Media Releases

Media releases from the Office of Susan Templeman MP.

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ABC News Radio Interview on the December Bushfires

December 06, 2019


PRESLAND: From one emergency to another in NSW Firefighters who are trying to put out blazes along the state’s East Coast continue to face difficult conditions. Property losses will be assessed today in the wake of seven fires that yesterday were rated at emergency level. Today most concern centres around fires north of Sydney on the State’s Central Coast, in the Hawkesbury and Hunter Regions, and on the South Coast, north of Batemans Bay. Fires have been impacting the Blue Mountains Electorate of Federal MP Susan Templeman on several fronts this week, and Susan Templeman joins us now, thank you very much for your time

TEMPLEMAN: Thanks Mandy.

PRESLAND:  What parts of your electorate are causing the most concern?

TEMPLEMAN: The Hawkesbury that you mentioned then, the Gospers Mountain Fire, that’s in it its sixth week. It’s already hit 250 000 hectares of area, so that is huge and it is causing some concern today and it was yesterday. The Blue Mountains Fire - a lot of work is being done there, that one is below Katoomba. It’s not having the same sort of impact on the township of Katoomba, but it is certainly keeping fire fighters very busy monitoring and trying to control and contain where it heads.

PRESLAND: For those who are forced from their properties, what are their options? Where are they likely to go?

TEMPLEMAN: So at this stage there hasn’t been anyone asked or recommended to leave in the Blue Mountains – its really business as usual in the Blue Mountains for most people. But in the Hawkesbury, Colo Heights has had its second or third emergency fire warning where people were encouraged to move south towards Wilberforce. Now, many people tell me they’re going to family and friends, and I think we need to keep in mind the numbers are relatively small compared to the sort of things we’ve seen up the north. It’s a huge area but a very sparse population. So, a lot of people are staying to protect their properties, and the great resources of the RFS, parks and wildlife, fire and rescue, SES and the local people staying and protecting has probably been one of the reasons we’ve only had fairly small property losses – three in that region so far.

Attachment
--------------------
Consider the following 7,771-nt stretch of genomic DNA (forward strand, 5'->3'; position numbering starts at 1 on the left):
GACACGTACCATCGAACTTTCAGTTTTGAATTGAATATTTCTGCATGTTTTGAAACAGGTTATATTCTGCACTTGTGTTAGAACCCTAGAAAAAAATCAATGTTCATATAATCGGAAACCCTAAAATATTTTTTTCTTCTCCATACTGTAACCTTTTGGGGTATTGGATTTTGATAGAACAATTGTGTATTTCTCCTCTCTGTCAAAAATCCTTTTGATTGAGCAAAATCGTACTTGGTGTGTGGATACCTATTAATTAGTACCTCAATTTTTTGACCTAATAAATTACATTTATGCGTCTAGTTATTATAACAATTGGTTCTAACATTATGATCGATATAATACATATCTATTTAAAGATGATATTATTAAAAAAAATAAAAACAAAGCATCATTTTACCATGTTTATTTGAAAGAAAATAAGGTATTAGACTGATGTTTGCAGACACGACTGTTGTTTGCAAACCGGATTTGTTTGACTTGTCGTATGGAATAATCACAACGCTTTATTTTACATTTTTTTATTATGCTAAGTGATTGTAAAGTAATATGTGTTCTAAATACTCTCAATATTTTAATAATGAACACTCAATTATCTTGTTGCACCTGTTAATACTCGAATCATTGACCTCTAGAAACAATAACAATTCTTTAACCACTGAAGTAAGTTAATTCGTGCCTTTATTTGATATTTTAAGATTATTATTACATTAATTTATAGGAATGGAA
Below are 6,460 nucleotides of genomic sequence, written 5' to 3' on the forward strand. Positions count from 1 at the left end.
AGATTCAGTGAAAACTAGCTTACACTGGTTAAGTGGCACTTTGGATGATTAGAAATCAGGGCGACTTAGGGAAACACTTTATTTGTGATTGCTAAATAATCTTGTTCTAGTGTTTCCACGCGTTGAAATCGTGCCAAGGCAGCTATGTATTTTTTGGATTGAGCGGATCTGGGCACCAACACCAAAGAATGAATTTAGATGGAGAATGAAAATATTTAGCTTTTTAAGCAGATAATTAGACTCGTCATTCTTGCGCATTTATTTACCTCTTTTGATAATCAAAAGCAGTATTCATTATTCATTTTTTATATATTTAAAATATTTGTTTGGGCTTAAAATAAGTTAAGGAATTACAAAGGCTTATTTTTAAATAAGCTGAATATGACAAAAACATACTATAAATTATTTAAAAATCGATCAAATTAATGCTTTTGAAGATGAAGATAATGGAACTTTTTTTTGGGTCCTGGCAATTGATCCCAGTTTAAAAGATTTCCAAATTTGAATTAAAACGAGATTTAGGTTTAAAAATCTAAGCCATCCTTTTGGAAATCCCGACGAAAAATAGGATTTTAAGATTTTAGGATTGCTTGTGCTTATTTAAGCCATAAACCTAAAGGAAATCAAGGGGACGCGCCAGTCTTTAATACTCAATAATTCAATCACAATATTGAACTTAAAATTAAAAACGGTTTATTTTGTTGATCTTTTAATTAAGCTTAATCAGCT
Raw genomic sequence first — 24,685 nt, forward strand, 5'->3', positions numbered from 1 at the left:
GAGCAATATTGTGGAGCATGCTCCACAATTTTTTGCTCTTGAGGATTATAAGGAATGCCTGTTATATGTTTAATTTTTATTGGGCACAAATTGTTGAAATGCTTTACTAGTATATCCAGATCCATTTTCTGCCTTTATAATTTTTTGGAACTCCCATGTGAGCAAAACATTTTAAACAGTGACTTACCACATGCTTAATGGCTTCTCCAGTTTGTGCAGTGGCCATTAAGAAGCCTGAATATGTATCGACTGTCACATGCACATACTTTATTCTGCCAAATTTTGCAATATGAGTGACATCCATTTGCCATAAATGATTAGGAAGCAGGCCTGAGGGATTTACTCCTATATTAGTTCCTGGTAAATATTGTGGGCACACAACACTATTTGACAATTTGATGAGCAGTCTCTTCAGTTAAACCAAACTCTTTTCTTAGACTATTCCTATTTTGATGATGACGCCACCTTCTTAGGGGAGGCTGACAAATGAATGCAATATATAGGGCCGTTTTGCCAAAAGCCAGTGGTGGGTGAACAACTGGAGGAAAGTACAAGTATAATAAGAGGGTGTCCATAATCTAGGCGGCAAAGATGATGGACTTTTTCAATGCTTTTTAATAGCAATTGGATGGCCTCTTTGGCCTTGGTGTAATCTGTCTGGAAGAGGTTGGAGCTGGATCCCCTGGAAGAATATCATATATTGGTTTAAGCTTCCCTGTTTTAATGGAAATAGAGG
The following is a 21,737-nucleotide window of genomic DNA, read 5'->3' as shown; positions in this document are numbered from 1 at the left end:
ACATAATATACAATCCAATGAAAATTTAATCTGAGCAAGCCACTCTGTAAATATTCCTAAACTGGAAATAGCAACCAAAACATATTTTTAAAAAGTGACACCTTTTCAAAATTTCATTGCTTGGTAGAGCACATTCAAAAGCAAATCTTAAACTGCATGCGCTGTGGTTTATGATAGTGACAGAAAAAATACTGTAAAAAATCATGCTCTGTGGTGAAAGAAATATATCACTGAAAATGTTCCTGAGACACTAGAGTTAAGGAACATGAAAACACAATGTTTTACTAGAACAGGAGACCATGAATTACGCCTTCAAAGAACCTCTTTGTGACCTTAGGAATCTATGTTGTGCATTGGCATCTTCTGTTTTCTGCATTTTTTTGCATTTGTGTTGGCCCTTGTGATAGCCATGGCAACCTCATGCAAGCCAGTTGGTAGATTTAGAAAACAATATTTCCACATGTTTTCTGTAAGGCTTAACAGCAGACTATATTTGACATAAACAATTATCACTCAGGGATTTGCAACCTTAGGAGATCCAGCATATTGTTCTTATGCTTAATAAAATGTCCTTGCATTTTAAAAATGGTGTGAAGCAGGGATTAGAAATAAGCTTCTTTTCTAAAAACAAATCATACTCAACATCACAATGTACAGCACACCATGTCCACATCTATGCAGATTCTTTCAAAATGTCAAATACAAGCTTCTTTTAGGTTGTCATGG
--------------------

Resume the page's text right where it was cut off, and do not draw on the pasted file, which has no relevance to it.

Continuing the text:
So people are going to family and friends, council did offer for there to be a go to place for this latest one that flared up last night, and a few people sought help there, but by and large people are very resourceful and heading to family and friends for some respite.

PRESLAND: There’s ongoing debate Susan bout whether the issue of climate change should be linked to the expanding bushfire seasons in the past few years, and even whether it should be raised during this current emergency. Where do you stand on that debate?

TEMPLEMAN: I’ve got no doubt that what we are seeing is exacerbated by climate change, and the changes we are seeing in conditions. You know, I lost my house in the 2013 bushfires in the Blue Mountains, and it was pretty clear to us then that the fire was unusual. And that’s the term I’m hearing firefighters use a lot, very experienced fire fighters talk about unusual fire behaviour. They talk about how dry the ground is in this very long drought – not just the top little layer but how deep the dryness goes. So the conditions are surprising fire fighters, and I think we need to really learn, I think we need to just accept the fact that of course conditions are changing and that’s as a result of climate change. And we’ve got those big policy issues to look at, but more pragmatically, we need to adjust and adapt what we do on the ground to prepare for and tackle these fires, and hopefully they don’t become the new normal. But we need to think of things like a permanent fleet of fire fighting craft based somewhere like the Richmond RAAF Base, a central place on the eastern seaboard. So there’s a lot of lessons that will come at the appropriate time out of this very extraordinary and unprecedented fire season.